Over the last couple of years, this goal has been challenged at every turn. Financially, there have been multiple setbacks, and I've struggled deeply with the feeling that I've failed them. Yes, I'm in their lives. I'm close enough that they can come and stay with me for weekends, and I can make it to school programs and special events. But in my mind, it's not enough. I spent months convincing them that, just because I left their father I wasn't leaving them. They seem to have healed from that, but I just realized that I never did. 
              When the screen door slammed 3yrs and 2 weeks ago, more died than just my marriage. My identity as a mother died too. Not that I wasn't still their mom, but what that meant to me; how I defined myself and my role, that died. In the slam of a door, I went from being a full-time mom who was there to dry every tear, listen to every story, and schedule every dentist appointment, to being a "sometimes mom" who would pray fervently that her oldest daughter doesn't start her cycle until it's my weekend so I can support and guide her. 
               When my son was born, I worried that my other three would resent him for getting to be with me all the time. I have wobbled back and forth on a tightrope of guilt and sadness that I am not the mom to them that I'm "supposed to be", and confusion and self-loathing that when they are here, it's loud and messy and just plain exhausting to be the mother of four. I've berated myself time and again for loving the silence that settles over the car after I've dropped them back at their dads'. I've wondered what's wrong with me, that I get worn out after a weekend, when other moms, real moms can handle it 24-7.
                Jared's recent diagnosis of AIDS has added some new ingredients to the concoction. First, there is a tangible reason to be thankful that my custody dream hasn't come to fruition. See, if there is one person who can't EVER know about this, it's my ex. He will hit the stratosphere if he knows that his children are around someone with AIDS, and he won't come down. He will allow fear, rumors, and his own opinions to consume any shreds of common sense, and he will do everything in his power to take the kids away from me completely. There will come a time when Jared is feeling better and AIDS isn't center stage in our lives. But right now it is, and it would be impossible to keep it a secret from the kids if they were here day in and day out.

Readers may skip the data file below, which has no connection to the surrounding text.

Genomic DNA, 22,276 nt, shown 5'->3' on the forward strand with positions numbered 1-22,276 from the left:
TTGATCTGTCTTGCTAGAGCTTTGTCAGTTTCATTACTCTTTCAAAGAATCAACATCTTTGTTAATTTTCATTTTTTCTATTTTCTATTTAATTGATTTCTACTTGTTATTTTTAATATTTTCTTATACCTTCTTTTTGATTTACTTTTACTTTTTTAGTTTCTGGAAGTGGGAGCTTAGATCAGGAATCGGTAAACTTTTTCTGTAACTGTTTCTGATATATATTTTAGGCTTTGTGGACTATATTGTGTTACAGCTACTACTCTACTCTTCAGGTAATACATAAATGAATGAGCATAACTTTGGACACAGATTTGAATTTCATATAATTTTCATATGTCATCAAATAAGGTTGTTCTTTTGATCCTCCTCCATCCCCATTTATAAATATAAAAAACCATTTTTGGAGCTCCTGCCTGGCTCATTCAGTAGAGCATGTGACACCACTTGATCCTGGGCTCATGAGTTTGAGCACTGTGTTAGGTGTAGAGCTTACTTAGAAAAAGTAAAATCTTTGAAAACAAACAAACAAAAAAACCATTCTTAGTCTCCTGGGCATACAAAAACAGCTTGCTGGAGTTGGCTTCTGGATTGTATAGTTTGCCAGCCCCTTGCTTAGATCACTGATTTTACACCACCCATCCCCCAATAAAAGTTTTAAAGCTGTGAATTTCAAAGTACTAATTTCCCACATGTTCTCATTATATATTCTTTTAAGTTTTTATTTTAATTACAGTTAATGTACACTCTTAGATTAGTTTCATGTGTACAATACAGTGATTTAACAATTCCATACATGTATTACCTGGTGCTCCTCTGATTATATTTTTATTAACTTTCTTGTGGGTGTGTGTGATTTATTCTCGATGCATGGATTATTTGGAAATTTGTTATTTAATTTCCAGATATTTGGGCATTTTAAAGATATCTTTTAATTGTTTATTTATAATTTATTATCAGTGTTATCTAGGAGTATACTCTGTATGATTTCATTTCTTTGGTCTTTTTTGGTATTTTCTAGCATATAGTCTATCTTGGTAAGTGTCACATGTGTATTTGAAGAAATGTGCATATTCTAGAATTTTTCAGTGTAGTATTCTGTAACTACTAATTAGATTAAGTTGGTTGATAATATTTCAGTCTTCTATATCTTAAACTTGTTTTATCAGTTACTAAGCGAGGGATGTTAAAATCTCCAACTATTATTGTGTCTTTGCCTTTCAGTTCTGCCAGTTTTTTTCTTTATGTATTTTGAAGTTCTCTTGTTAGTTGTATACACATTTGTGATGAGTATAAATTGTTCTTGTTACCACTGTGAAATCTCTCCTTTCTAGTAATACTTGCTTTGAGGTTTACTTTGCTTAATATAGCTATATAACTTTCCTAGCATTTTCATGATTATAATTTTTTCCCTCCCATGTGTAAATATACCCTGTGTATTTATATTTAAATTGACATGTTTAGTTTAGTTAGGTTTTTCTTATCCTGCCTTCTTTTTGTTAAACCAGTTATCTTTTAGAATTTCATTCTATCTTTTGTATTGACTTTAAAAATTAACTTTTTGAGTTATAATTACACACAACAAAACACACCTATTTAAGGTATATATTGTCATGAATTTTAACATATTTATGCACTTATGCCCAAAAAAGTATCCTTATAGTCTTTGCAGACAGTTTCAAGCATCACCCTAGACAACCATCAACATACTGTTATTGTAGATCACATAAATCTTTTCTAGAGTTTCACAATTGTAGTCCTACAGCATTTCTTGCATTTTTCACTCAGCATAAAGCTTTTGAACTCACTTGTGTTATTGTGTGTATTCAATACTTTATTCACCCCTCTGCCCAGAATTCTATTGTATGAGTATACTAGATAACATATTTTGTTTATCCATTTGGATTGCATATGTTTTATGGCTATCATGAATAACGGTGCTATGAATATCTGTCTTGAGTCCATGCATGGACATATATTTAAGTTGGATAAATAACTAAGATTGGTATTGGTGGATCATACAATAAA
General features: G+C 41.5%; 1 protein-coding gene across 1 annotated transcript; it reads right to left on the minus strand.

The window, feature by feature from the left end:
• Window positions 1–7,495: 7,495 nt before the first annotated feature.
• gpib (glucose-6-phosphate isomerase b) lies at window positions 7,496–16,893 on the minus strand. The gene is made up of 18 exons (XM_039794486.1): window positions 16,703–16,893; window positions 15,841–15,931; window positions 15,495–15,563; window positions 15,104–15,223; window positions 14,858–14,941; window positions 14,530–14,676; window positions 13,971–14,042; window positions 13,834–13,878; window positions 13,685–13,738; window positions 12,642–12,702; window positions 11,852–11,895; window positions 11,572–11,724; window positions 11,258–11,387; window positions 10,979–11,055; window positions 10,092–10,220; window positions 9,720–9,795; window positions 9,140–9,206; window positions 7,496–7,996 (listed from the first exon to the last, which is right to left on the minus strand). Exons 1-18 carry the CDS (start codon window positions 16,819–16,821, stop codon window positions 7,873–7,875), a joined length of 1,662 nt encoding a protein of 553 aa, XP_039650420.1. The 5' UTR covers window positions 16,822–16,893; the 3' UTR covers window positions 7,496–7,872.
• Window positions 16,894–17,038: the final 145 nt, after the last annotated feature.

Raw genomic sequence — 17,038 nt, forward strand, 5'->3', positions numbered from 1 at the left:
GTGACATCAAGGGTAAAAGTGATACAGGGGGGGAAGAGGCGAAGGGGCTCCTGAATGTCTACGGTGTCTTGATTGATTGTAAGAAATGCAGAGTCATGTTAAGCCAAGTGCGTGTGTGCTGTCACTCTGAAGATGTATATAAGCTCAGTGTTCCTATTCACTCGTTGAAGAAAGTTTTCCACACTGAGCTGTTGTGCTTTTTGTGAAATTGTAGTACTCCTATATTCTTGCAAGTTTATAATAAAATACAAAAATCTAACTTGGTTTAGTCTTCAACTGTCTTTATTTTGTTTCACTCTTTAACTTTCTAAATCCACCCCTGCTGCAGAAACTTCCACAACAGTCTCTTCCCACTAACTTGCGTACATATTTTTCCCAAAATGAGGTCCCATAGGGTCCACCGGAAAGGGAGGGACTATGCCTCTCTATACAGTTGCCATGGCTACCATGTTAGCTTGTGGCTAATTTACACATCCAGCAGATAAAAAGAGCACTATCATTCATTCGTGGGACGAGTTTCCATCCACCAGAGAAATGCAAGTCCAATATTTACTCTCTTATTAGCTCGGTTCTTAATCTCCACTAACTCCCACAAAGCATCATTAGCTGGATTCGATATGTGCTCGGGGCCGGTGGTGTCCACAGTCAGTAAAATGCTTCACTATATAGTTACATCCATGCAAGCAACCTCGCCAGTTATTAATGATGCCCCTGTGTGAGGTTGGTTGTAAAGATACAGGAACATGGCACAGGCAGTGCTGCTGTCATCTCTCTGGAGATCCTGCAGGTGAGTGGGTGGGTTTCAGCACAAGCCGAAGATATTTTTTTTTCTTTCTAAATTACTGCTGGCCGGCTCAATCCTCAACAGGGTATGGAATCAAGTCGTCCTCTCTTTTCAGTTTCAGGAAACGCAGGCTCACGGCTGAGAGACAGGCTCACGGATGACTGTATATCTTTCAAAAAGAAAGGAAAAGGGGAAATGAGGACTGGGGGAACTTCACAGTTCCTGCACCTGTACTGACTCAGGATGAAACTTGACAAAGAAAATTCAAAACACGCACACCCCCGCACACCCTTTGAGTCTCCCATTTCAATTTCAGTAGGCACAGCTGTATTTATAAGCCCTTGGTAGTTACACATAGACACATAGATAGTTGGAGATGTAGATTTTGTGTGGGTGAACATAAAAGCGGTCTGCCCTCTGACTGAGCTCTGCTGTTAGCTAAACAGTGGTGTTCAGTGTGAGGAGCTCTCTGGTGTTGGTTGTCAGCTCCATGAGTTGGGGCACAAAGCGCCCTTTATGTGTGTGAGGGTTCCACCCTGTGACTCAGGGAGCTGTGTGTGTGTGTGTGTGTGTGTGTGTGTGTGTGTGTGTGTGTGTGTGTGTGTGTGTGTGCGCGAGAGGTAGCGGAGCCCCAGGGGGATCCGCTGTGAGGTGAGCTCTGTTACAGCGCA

Then there's this. My three older kids didn't resent their new brother, in fact they adore him! Never has a little boy been so spoiled as when he has three older siblings fussing over who gets to play with him! It has been such a joy to watch them love on him. But because there is a significant age gap, and because they aren't here all the time, Jared and I wanted another one. I had a wonderful relationship with my siblings, and I want that for my baby too. Someone close enough in age to hide in forts with, share toys get the idea. 
                With the miracle of my negative HIV test, another dream died. The blood test that would confirm my immunity is thousands of dollars, and not covered by insurance. Jared and I are in awe at God's blessing of protection on me, but we are not willing to take risks. So here is something I have learned. Many times, when a woman experiences a miscarriage, or can't get pregnant, or the adoption doors slam shut, people don't understand the depth of her loss. When Mrs. Dugger recently lost her (18th) pregnancy, I heard comments like, "She's too old to be having kids anyway." "She already has too many." And you know what? Those comments made me mad! And I cried for her. Because if there is one thing I do understand, it's that mothers hold their babies in their hearts long before they hold them in their arms. There are physical miscarriages. Those are heart-wrenching. And there are emotional and spiritual miscarriages. And those are equally heart-wrenching.
                Although I believe this, I have struggled with how to grieve this baby-who-won't-be. And in the struggle, God showed me something. It's not enough to let that dream die. I also need to acknowledge the death of the Mother I thought I should be. The Mother I wanted to be. Who I was as a mother to my children died on the driveway the day I left. But instead of grieving those dreams and expectations, I have been lugging them around with me, day after day. As a new mamma tries to emerge, I hold her up to the ghost of the old one, and criticize her for being different. I look at the other mammas around me, and hang my head in shame that I'm not that kind of mamma anymore. I freely give grace and understanding to other women who get tired of noise and mess, but I won't give that grace to myself because my way of being a mamma is different than theirs, and in my tortured soul, that is the only good kind of mamma there is!
                 So. All this nasty stuff came floating to the surface last week. I listened to this song: and I cried. I finally cried because I'm not the mother I wanted to be. But in those tears came release. It's okay! God has this facet of my life in His hands as well. He knew how my decision to leave would impact the kids. He knew all of the doors that would close as I tried to make my life the way I thought it should be. He knew my heartache and anguish, and as I allowed myself to cry for that dead mamma, the guilt and the heaviness washed away.